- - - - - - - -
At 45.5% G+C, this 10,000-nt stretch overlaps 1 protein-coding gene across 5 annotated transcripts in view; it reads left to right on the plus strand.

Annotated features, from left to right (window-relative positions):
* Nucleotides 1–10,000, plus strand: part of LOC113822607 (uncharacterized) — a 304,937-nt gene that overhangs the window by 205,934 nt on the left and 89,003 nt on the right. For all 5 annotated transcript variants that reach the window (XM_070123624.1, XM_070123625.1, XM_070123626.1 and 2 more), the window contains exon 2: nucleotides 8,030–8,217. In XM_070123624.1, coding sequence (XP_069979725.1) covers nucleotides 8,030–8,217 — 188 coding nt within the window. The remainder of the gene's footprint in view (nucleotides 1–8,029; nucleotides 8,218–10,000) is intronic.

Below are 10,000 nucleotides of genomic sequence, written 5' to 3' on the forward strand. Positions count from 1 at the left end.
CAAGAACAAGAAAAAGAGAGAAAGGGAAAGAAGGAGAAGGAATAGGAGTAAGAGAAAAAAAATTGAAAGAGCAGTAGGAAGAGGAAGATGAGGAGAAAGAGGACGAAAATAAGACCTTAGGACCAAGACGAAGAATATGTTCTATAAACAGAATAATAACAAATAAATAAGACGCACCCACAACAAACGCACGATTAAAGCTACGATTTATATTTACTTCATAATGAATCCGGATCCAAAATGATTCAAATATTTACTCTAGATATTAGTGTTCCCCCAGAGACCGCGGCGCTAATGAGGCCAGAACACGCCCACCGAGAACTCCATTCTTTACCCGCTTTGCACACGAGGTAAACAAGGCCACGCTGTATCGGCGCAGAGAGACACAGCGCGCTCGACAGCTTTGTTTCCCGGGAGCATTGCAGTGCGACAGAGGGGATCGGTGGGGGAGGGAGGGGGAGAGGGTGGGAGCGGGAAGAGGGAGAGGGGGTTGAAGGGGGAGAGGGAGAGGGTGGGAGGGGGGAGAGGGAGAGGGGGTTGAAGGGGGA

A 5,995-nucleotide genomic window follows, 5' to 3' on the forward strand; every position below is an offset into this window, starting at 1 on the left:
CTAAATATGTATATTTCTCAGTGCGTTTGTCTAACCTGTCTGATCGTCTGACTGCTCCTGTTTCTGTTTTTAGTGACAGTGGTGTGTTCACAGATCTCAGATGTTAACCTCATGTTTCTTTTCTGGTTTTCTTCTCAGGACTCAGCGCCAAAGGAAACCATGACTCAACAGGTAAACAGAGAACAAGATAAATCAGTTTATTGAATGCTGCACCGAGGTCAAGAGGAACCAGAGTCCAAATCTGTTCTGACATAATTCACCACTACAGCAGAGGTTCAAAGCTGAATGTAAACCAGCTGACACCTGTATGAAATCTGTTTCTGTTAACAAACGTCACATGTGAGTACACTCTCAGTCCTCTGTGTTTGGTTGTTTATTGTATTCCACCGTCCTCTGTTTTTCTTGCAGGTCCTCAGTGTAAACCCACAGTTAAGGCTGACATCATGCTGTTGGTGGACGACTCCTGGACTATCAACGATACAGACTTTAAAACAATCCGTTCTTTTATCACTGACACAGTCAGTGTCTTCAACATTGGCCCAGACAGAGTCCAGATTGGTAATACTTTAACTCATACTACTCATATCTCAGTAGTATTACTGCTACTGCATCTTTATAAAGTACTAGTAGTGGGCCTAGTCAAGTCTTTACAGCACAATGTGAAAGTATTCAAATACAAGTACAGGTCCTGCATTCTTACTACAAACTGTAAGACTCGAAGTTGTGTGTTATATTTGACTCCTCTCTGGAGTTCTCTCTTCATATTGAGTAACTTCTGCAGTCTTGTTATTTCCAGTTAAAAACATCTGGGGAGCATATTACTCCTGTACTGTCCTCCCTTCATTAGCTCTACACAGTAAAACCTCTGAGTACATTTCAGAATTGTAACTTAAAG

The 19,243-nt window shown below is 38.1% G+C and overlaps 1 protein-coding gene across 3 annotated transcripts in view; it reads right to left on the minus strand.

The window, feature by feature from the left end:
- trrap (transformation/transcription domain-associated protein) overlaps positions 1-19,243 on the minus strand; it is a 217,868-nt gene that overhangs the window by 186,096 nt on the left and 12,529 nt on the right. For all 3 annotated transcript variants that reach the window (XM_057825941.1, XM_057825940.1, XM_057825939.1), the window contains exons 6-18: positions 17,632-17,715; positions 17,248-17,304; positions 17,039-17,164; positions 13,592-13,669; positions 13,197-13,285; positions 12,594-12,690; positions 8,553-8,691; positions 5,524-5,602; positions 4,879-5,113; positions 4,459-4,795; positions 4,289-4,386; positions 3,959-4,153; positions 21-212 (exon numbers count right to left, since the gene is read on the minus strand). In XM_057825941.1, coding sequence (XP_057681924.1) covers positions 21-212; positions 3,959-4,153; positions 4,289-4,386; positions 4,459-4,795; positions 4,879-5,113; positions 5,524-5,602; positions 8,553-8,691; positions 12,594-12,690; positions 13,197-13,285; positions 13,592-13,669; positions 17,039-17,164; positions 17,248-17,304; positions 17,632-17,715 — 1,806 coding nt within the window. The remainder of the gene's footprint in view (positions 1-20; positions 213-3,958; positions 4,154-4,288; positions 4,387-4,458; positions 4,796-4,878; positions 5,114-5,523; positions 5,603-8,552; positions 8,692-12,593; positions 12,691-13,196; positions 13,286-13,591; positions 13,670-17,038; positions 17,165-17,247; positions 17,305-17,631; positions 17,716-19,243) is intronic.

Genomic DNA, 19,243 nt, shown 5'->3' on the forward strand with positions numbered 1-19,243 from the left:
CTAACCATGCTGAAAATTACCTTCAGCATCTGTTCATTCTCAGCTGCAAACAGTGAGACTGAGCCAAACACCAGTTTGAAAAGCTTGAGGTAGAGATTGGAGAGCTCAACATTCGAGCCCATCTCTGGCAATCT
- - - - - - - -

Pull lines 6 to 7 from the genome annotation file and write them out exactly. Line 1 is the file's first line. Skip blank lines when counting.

A 5,995-nucleotide genomic window follows, 5' to 3' on the forward strand; every position below is an offset into this window, starting at 1 on the left:
CTAAATATGTATATTTCTCAGTGCGTTTGTCTAACCTGTCTGATCGTCTGACTGCTCCTGTTTCTGTTTTTAGTGACAGTGGTGTGTTCACAGATCTCAGATGTTAACCTCATGTTTCTTTTCTGGTTTTCTTCTCAGGACTCAGCGCCAAAGGAAACCATGACTCAACAGGTAAACAGAGAACAAGATAAATCAGTTTATTGAATGCTGCACCGAGGTCAAGAGGAACCAGAGTCCAAATCTGTTCTGACATAATTCACCACTACAGCAGAGGTTCAAAGCTGAATGTAAACCAGCTGACACCTGTATGAAATCTGTTTCTGTTAACAAACGTCACATGTGAGTACACTCTCAGTCCTCTGTGTTTGGTTGTTTATTGTATTCCACCGTCCTCTGTTTTTCTTGCAGGTCCTCAGTGTAAACCCACAGTTAAGGCTGACATCATGCTGTTGGTGGACGACTCCTGGACTATCAACGATACAGACTTTAAAACAATCCGTTCTTTTATCACTGACACAGTCAGTGTCTTCAACATTGGCCCAGACAGAGTCCAGATTGGTAATACTTTAACTCATACTACTCATATCTCAGTAGTATTACTGCTACTGCATCTTTATAAAGTACTAGTAGTGGGCCTAGTCAAGTCTTTACAGCACAATGTGAAAGTATTCAAATACAAGTACAGGTCCTGCATTCTTACTACAAACTGTAAGACTCGAAGTTGTGTGTTATATTTGACTCCTCTCTGGAGTTCTCTCTTCATATTGAGTAACTTCTGCAGTCTTGTTATTTCCAGTTAAAAACATCTGGGGAGCATATTACTCCTGTACTGTCCTCCCTTCATTAGCTCTACACAGTAAAACCTCTGAGTACATTTCAGAATTGTAACTTAAAG